Walter was the last witness to testify. Walter has practiced law since 1989, specializing in criminal defense and prisoner litigation. Walter explained that when clients are not immediately taken into custody after sentencing, he speaks with them for a bit in the courthouse hallway. He “presume[d]” he did this with Dressen. He said that “if Mr. Dressen would have asked [him] to put in an appeal, [he] would have noted that on [his] file” and would have calendared the deadline in his phone and in his “analog calendar” as back-up, as is his habit since he works alone. Although he did not “have an independent recollection” of the conversation that occurred after Dressen's sentencing, he stated that any such appeal request “would have been a significant event.” And he reiterated that “[i]f [Dressen] had asked for an appeal, [he'd] recall it” and “would have had a serious discussion” with Dressen about it because he did not believe there were any appealable issues. Walter testified that he did, however, calendar the deadline to remind the government to file a Rule 35(b) motion. Finally, Walter stated that he reviewed his phone records—including texts and calls—and found that there was nothing from Hanson prior to the appeal deadline indicating that Dressen wanted to file an appeal.

At the conclusion of the hearing, the magistrate judge found Walter's testimony credible and Dressen's and Hanson's testimony less so, and recommended that Dressen's remaining claim be dismissed. Over Dressen's objections, the district court adopted that recommendation.

The district court provided several reasons for crediting Walter's testimony that neither Dressen nor Hanson asked him to file a notice of appeal. The court pointed to Walter's lengthy legal career, including experience assisting inmates with filing appeals and habeas petitions, and noted that an attorney with such a background would know the importance of filing a notice of appeal when a client requests one. The court also cited Walter's testimony about his normal practice of calendaring deadlines and the fact that Walter recorded other deadlines for Dressen's case but not an appeal deadline. And the district court reasoned that, because Walter knew Dressen had signed an appeal waiver, it would have been a “memorable event” if Dressen had asked him to file a notice of appeal, as this would have necessitated a conversation with his client about why an appeal was unlikely to succeed.3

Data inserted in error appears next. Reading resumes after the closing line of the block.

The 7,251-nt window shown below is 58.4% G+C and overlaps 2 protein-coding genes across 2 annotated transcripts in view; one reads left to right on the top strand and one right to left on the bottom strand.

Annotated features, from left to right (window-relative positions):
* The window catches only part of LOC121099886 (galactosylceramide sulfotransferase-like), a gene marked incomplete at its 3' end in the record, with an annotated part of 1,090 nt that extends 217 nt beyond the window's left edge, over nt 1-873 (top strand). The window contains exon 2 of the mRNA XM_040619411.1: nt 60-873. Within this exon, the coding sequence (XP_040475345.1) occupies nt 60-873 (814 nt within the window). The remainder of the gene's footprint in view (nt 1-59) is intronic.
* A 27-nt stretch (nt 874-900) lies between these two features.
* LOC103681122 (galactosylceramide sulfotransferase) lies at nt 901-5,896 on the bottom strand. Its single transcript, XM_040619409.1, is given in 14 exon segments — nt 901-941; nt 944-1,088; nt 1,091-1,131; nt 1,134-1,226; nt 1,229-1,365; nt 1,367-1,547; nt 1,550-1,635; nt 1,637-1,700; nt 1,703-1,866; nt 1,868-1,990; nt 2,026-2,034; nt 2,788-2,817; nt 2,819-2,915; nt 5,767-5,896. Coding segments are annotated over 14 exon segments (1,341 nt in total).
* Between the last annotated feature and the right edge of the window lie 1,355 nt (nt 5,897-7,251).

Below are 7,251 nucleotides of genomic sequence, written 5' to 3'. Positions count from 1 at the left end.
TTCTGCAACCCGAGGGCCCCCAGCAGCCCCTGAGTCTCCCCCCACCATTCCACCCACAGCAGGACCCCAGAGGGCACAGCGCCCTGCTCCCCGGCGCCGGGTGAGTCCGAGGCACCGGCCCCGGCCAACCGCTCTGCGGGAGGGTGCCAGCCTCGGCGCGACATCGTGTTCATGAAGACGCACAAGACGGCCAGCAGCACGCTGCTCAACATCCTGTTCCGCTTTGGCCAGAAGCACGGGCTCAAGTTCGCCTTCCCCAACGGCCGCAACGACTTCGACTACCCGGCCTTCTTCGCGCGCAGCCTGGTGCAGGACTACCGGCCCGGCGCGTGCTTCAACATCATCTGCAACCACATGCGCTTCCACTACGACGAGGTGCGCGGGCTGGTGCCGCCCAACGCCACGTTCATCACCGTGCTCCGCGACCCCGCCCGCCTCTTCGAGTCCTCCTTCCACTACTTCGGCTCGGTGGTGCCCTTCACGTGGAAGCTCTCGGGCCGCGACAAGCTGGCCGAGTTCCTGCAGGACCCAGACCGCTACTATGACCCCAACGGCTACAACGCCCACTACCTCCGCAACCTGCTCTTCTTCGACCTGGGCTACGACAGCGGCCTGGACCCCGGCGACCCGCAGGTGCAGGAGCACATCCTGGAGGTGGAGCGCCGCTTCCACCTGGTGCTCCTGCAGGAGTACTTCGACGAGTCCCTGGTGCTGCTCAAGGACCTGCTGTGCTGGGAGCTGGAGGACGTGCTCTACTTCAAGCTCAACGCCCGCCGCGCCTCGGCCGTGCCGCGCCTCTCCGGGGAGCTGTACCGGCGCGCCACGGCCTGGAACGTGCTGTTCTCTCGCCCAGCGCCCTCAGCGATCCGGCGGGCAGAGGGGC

In contrast, the court concluded that Dressen and Hanson were less credible witnesses. The court found that Dressen's credibility was undermined by his failure to include facts in support of his failure-to-appeal claim until his testimony at the evidentiary hearing. This was true even though his motion and previous filings were replete with facts to support the other claims he raised. The court also highlighted the discrepancies between Dressen's and Hanson's testimony, including the fact that Hanson denied any discussions with Dressen about their testimony before the hearing. The court found this cast doubt on Hanson's credibility and called into question her motives for testifying.


“We review for clear error the district court's findings of fact following an evidentiary hearing held on a § 2255 motion.” Fiorito v. United States, 821 F.3d 999, 1003 (8th Cir. 2016). We review de novo the district court's ultimate conclusion on whether the defendant received ineffective assistance of counsel. Walker v. United States, 810 F.3d 568, 575 (8th Cir. 2016).

Typically, to prevail on an ineffective assistance of counsel claim, a defendant must show that his counsel's performance was deficient—meaning that it “fell below an objective standard of reasonableness”—and that the deficiency prejudiced his defense. Dat v. United States, 920 F.3d 1192, 1193 (8th Cir. 2019) (quoting Jae Lee v. United States, ––– U.S. ––––, 137 S. Ct. 1958, 1964, 198 L.Ed.2d 476 (2017)). However, when “an attorney disregards specific instructions from a defendant to file a notice of appeal, he ‘acts in a manner that is professionally unreasonable.’ ” Watson v. United States, 493 F.3d 960, 963 (8th Cir. 2007) (quoting Roe v. Flores-Ortega, 528 U.S. 470, 477, 120 S.Ct. 1029, 145 L.Ed.2d 985 (2000)). In such a case, “prejudice is presumed because the defendant has forfeited his right to an appellate proceeding as a result of his counsel's error.” Id. at 963–64; see also id. at 964 (“The court need not inquire into whether the intended appeal would be meritorious or likely to succeed.”).